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Posts Tagged ‘House Rabbit Society’

Steeplechase the Coney Island Bunny

Marcie Frishberg of NYC Metro Rabbit Rescue demonstrates how to pet Steeplechase the Coney Island Bunny at Petco in Union Square. March 15, 2014. Photo © Tricia Vita

The Coney Island “coney” named Steeplechase made her Broadway debut at Union Square Petco on Saturday, where rescue group NYC Metro Rabbit Rescue has an adoption center. There are 4 rabbits that reside there but it was Steeplechase’s first appearance. The refugee from the bulldozed Coney Island Community Garden was rescued by William Leung and fellow volunteers in January after 21 days on the run. Since then, Steeplechase has received medical care and been spayed, and is now being fostered by Leung, who already has four companion rabbits at his home in Queens.

Steeple Chase the Coney Island Bunny

Steeplechase the Coney Island Bunny at NYC Metro Rabbit Rescue adoption center in Union Square Petco. March 15, 2014. Photo © Tricia Vita

ATZ asked Leung how the Coney Island rabbit is getting along with the other bunnies. “She is still a little shy, but loves attention. She has met my rabbits,” he said. “She was eager to make friends but my female rabbits were jealous and don’t like her. My little boy Chad is smitten with her and would dance for her whenever he sees her through the pens. His current girlfriend Duchess knows that and tries to bite her whenever she sees her.”

Rabbits dance for each other?

“They binky. When he sees her, he binkies all over the place,” explains Leung.

Binky? Okay, so we had to look up the word! Here’s some Bunny Binky Action courtesy of YouTube user Kate Midkiff…

Coney Island was named Conyne Eylandt –Rabbit Island– by the Dutch after the wild rabbits that lived here in the 17th century. But Steeplechase, a white bunny with black ears, is a Californian breed of domestic rabbit and had lived her entire life outdoors in the boardwalk garden and surrounding area until this year.

Steeplechase’s favorite place in Leung’s apartment, which she has the run of at night, is his walk-in closet. The rest of the time she has her own room. “She is very curious and eager to explore,” says Leung. “She likes to climb and jump into things, but if you tell her once not to go somewhere, she actually gets it and won’t go there again, so she is one smart cookie. She is also very good with litter box skill, I mean I have never seen a bun this clean. Not only is she 100% in the litter box, she only uses one corner.”

Union Sqaure Petco NYC Metro Rabbit Rescue

Petco Union Square Manager Josh Axelrod presenting a check for $2240.79 from the Petco Foundation to NYC Metro Rabbit Rescue’s Marcie Frishberg. March 15, 2014. Photo © Tricia Vita

When ATZ visited on Saturday, Josh Axelrod, the longtime manager of the Union Square store, happened to come by to give a check for $2240.79 from the Petco Foundation to NY Metro Rabbit’s Marcie Frishberg. Axelrod said that $1000 came from a Petco-sponsored contest won by Union Square staff and the balance was raised from customer donations at the checkout counter. The Petco Foundation donates about $15 million a year to help more than 8,000 local animal welfare groups across the country. Union Square Petco also hosts Kitty Kind, where we adopted our cat Talulah about two years ago. On Saturday, Long Island Bulldog Rescue also had a booth and the ASPCA’s adoption van was parked outside.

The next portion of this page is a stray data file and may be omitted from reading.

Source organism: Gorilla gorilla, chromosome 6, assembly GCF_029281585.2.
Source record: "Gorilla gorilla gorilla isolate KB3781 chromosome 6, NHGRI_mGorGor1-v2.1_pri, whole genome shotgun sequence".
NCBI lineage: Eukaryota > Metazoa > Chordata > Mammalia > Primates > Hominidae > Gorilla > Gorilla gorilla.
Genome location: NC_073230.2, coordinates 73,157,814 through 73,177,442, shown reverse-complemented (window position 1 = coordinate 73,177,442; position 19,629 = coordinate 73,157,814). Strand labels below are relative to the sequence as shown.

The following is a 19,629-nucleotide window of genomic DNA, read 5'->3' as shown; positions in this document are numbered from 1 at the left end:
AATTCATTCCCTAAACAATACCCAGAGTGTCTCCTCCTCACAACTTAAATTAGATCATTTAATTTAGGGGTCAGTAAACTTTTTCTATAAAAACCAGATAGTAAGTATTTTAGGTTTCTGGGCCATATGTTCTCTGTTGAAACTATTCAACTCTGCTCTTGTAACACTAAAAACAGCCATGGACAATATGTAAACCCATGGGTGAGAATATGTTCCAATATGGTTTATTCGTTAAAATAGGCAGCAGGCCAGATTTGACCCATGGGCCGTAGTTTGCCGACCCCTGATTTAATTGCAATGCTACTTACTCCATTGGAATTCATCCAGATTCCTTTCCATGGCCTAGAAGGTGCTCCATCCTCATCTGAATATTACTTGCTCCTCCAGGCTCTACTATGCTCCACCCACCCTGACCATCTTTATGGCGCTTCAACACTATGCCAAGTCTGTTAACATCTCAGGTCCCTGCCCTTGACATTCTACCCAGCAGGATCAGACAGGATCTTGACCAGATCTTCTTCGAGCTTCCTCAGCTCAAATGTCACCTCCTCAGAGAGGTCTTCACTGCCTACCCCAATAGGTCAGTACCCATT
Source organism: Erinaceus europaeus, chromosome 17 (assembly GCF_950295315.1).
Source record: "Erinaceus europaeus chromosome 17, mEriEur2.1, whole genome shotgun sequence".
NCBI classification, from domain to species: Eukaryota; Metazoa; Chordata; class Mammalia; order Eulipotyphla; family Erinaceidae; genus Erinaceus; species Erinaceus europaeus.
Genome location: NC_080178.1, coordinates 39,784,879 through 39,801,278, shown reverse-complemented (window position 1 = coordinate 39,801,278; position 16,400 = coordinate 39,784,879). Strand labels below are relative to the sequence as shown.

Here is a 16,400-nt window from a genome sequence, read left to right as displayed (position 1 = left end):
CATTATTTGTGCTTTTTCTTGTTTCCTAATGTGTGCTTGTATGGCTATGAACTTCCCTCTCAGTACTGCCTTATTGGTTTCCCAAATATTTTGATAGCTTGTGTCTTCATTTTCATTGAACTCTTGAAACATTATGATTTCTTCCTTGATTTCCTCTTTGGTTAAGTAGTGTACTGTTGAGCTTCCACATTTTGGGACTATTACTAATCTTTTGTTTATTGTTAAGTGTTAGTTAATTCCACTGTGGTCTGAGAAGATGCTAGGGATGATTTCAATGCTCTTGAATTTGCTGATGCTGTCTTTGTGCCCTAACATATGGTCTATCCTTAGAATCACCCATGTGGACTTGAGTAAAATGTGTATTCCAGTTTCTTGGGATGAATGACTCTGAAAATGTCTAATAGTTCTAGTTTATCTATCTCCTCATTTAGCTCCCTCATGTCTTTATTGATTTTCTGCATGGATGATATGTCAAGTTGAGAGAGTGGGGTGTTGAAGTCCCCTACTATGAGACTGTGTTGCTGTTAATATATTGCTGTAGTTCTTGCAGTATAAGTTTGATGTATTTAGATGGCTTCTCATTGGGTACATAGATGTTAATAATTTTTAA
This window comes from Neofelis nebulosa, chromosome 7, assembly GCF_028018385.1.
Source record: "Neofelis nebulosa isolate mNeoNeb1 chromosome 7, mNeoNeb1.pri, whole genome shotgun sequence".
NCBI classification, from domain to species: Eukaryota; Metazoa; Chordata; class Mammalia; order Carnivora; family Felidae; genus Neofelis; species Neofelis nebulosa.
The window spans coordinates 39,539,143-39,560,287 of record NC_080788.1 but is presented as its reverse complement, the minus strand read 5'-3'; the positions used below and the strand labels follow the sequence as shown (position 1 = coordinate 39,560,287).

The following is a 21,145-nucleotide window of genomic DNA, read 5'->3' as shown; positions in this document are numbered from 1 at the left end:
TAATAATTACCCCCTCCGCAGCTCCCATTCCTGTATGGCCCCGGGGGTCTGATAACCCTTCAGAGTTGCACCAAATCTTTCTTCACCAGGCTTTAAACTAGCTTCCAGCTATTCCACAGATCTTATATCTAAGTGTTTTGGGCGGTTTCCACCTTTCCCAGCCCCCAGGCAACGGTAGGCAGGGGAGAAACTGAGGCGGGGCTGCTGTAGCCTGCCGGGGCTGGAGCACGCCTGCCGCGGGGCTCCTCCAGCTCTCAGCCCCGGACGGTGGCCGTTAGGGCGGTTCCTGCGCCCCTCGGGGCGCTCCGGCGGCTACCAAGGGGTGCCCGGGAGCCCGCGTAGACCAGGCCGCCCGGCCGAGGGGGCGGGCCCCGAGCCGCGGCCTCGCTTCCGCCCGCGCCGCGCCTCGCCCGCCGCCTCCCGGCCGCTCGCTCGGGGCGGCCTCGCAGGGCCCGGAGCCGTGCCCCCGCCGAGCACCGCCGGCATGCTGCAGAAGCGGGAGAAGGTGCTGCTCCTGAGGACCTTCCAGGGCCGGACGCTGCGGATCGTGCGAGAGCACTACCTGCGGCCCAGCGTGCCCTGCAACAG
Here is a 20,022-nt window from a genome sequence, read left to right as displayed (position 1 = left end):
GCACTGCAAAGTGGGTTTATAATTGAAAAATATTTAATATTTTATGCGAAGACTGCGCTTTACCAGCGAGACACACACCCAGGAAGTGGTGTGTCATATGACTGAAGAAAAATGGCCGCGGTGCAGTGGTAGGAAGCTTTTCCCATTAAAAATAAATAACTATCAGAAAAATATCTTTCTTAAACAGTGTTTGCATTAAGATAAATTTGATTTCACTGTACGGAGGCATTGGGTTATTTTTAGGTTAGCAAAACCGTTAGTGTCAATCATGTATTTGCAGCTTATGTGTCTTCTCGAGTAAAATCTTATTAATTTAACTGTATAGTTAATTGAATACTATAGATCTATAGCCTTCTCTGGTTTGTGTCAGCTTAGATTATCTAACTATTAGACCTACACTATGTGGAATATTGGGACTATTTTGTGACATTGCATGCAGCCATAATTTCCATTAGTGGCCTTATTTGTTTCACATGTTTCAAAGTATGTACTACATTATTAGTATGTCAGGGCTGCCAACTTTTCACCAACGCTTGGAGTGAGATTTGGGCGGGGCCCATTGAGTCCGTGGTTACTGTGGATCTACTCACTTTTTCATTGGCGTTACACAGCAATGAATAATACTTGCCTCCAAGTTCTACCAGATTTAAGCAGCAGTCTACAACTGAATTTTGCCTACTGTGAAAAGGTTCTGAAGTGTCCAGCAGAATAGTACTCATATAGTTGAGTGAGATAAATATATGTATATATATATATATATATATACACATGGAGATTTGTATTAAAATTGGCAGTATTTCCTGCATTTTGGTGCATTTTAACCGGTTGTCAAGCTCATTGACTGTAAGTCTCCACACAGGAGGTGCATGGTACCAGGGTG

NYC Metro Rabbit Rescue is an all-volunteer, nonprofit organization dedicated to rescuing abandoned New York City rabbits and finding them permanent indoor homes. Their website features a plethora of info, from a documentary on what it’s like to live with a companion rabbit to articles on their care and behavior. In addition to Union Square Petco, the group has rabbit adoption locations at the Petco on Lexington Avenue and 86th Street and the City’s Center for Animal Care and Control (ACC) on 110th Street at 2nd Avenue. The group is a satellite of Rabbit Rescue and Rehab, which is the downstate NY chapter of the House Rabbit Society.

NYC Metro Rabbit

NYC Metro Rabbit, the NYC Satellite of Rabbit Rescue and Rehab, at Petco in Union Square. March 15, 2014. Photo © Tricia Vita

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January 18, 2014: Coney Island Bunny Rescued After 21 Days on The Run

September 19, 2013: Photo of the Day: Coney Island Parakeets Go for a Walk

June 17, 2013: Photo of the Day: Paquito the Chihuahua in Coney Island

April 1, 2013: Sea Rabbits Swim Ashore in Coney Island, Up For Adoption

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Coney Island Bunny

Steeplechase, Coney Island Bunny Rescued after 21 Days on the Run. January 26, 2014. Photo © Jozefa Cheman

Steeplechase, the Coney Island “coney” rescued after 21 days on the run, posed for her first official photo today. Want to “Save Coney” and give Steeplechase the bunny a home? This refugee from the bulldozed Coney Island Community Garden will be up for adoption after she is spayed next week.